ASX-listed Lucapa has reported a healthy performance from by its 40%-owned subsidiary Sociedade Mineira Do Lulo (SML), which operates the Lulo alluvial mine, in Angola, with Lucapa receiving a A$5-million net dividend payment for the six months ended June 30.
The company posted multiple records from both the Lulo mine and the Mothae mine it owns in Lesotho.
For the Lulo operation, SML held a record tender of seven high-value diamonds generating $21.4-million in revenue in the period under review.
The Lulo mine recovered 5 207 ct attributable to Lucapa.
The Mothae mine achieved a record for tonnes processed of 637 000 t in the first half of this year – a year-on-year increase of 27%. As a result, a record 17 486 ct were recovered in the six months under review.
The mine recovered 12 240 ct attributable to Lucapa.
Meanwhile, Lucapa is developing the Merlin diamond mine, in Australia, which, once commissioned, will be the largest commercial diamond mine in Australia. The company is progressing a feasibility study on the project, which should be completed before the end of the year.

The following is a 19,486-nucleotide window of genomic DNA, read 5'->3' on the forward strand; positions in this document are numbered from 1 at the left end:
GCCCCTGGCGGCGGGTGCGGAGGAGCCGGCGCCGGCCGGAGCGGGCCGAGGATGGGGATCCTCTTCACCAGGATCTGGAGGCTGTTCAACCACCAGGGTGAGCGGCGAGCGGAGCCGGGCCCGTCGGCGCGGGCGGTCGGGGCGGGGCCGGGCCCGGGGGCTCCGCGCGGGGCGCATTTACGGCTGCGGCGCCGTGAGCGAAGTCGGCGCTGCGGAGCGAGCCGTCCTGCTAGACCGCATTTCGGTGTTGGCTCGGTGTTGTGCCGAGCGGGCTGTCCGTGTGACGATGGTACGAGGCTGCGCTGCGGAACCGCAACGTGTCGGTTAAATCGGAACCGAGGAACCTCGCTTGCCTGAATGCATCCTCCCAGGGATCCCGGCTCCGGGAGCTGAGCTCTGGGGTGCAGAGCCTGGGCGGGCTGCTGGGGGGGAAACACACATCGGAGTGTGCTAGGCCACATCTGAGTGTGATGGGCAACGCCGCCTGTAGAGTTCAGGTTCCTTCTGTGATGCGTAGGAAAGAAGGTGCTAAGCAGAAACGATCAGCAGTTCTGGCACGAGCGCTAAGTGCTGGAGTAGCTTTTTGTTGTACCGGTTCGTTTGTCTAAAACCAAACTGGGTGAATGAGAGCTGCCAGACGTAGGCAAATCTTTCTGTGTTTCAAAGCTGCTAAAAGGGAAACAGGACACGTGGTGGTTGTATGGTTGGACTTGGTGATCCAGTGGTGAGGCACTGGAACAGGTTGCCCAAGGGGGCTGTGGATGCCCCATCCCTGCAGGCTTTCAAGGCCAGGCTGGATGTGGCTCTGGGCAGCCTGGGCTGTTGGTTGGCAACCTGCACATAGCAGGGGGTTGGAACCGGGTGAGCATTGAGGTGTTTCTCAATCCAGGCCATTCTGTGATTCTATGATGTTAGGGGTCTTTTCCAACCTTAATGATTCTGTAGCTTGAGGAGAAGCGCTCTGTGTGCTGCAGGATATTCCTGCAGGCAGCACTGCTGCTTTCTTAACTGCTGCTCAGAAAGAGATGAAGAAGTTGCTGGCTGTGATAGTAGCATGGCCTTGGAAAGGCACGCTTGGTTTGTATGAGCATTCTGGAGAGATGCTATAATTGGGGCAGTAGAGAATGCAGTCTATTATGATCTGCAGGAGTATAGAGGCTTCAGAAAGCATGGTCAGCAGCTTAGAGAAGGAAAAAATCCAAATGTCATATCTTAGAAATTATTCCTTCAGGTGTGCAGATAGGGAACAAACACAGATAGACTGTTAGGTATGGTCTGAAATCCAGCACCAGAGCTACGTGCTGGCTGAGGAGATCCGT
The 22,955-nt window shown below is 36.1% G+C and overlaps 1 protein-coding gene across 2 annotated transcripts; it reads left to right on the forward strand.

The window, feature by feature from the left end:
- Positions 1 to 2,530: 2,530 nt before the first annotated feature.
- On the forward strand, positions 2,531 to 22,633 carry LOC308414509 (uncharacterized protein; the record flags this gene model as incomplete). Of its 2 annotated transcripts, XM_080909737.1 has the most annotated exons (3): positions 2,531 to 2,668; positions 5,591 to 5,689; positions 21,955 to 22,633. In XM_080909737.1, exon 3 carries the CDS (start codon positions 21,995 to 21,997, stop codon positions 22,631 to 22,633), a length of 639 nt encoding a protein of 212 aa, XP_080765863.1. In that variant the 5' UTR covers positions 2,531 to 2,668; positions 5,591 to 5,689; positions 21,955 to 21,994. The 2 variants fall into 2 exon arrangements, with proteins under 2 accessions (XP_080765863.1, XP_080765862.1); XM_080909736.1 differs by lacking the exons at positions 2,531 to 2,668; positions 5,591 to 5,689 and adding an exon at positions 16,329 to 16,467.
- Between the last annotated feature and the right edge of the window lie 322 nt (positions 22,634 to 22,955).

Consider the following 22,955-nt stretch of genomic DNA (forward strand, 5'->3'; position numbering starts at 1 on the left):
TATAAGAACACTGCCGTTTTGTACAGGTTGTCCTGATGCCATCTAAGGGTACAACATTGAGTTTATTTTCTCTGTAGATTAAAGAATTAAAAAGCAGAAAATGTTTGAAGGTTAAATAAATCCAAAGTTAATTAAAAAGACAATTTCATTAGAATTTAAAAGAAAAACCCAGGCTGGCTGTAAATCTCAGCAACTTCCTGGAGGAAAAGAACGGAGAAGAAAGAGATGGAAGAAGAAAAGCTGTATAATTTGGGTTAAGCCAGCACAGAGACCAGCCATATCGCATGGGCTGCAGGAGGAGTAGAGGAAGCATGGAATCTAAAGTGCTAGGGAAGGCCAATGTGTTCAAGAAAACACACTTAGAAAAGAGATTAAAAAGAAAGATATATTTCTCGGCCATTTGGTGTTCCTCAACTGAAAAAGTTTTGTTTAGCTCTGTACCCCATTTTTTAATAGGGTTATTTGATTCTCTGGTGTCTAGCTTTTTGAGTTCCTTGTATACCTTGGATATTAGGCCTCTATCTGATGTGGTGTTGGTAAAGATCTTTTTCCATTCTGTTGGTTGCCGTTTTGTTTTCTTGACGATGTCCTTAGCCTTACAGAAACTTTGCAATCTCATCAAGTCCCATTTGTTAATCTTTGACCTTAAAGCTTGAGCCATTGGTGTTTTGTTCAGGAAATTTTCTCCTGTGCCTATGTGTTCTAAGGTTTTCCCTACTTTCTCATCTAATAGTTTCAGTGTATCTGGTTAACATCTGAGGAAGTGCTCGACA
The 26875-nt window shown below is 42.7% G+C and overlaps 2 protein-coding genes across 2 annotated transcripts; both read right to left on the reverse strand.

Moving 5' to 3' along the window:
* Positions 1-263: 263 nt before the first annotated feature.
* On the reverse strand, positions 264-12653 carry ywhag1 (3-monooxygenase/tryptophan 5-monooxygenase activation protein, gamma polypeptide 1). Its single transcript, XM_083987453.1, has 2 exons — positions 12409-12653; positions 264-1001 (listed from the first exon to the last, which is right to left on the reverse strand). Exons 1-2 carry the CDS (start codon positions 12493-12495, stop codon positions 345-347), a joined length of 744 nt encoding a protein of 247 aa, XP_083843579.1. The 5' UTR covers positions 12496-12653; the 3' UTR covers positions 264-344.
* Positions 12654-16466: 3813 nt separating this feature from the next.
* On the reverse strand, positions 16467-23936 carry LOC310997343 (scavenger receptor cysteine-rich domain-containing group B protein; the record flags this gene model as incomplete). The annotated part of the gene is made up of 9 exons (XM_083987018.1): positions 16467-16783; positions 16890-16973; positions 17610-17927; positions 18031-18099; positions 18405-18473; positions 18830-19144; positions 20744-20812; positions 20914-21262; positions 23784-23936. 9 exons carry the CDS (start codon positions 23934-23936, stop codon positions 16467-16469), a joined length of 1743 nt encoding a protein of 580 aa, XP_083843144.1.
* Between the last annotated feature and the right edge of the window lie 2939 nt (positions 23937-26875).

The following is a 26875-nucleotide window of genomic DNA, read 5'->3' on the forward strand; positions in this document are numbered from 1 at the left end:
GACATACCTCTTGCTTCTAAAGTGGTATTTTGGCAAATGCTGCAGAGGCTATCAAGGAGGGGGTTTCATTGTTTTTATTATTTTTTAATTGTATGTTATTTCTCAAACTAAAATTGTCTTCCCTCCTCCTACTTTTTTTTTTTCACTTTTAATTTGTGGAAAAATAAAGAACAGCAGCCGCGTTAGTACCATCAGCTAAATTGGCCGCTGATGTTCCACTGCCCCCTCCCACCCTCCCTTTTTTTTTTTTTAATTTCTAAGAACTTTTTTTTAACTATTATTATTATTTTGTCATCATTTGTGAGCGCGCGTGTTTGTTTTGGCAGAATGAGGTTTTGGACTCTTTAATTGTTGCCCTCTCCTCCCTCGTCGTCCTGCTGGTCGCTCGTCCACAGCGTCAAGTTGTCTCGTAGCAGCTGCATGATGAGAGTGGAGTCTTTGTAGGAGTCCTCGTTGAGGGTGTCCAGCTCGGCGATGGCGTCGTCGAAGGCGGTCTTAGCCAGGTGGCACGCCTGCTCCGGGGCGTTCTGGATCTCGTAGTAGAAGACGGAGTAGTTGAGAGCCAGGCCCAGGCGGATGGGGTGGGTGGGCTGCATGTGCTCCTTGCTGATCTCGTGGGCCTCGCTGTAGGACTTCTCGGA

The company is also advancing prospective primary source exploration and evaluation activities on several projects in Africa and Australia, the most advanced of which is the Lulo kimberlite exploration venture.
So far, the exploration has delivered 14 new kimberlite targets and added kimberlites to the priority bulk sampling programme. Lucapa is in discussions with its Angolan partners to secure a majority stake in the Lulo joint venture, which pertains to a 3 000 km2 kimberlite exploration licence.
Lucapa comments that diamond prices reached a peak in February before retreating and stabilising by June 30; however, despite the stable pricing, the global inflationary environment and supply chain constraints are leading to substantially higher mining costs.
For example, the company posted a noncash impairment charge of A$14.5-million in respect of Mothae, owing to its high input costs and, therefore, lower carrying value.
Lucapa’s earnings before interest, taxes, depreciation and amortisation came to A$1-million in the period under review, and it managed to repay A$13-million of debt, reducing its total debt to A$14.3-million.
The group’s net assets as of June 30, after taking into account the Mothae impairment, amounted to A$120-million.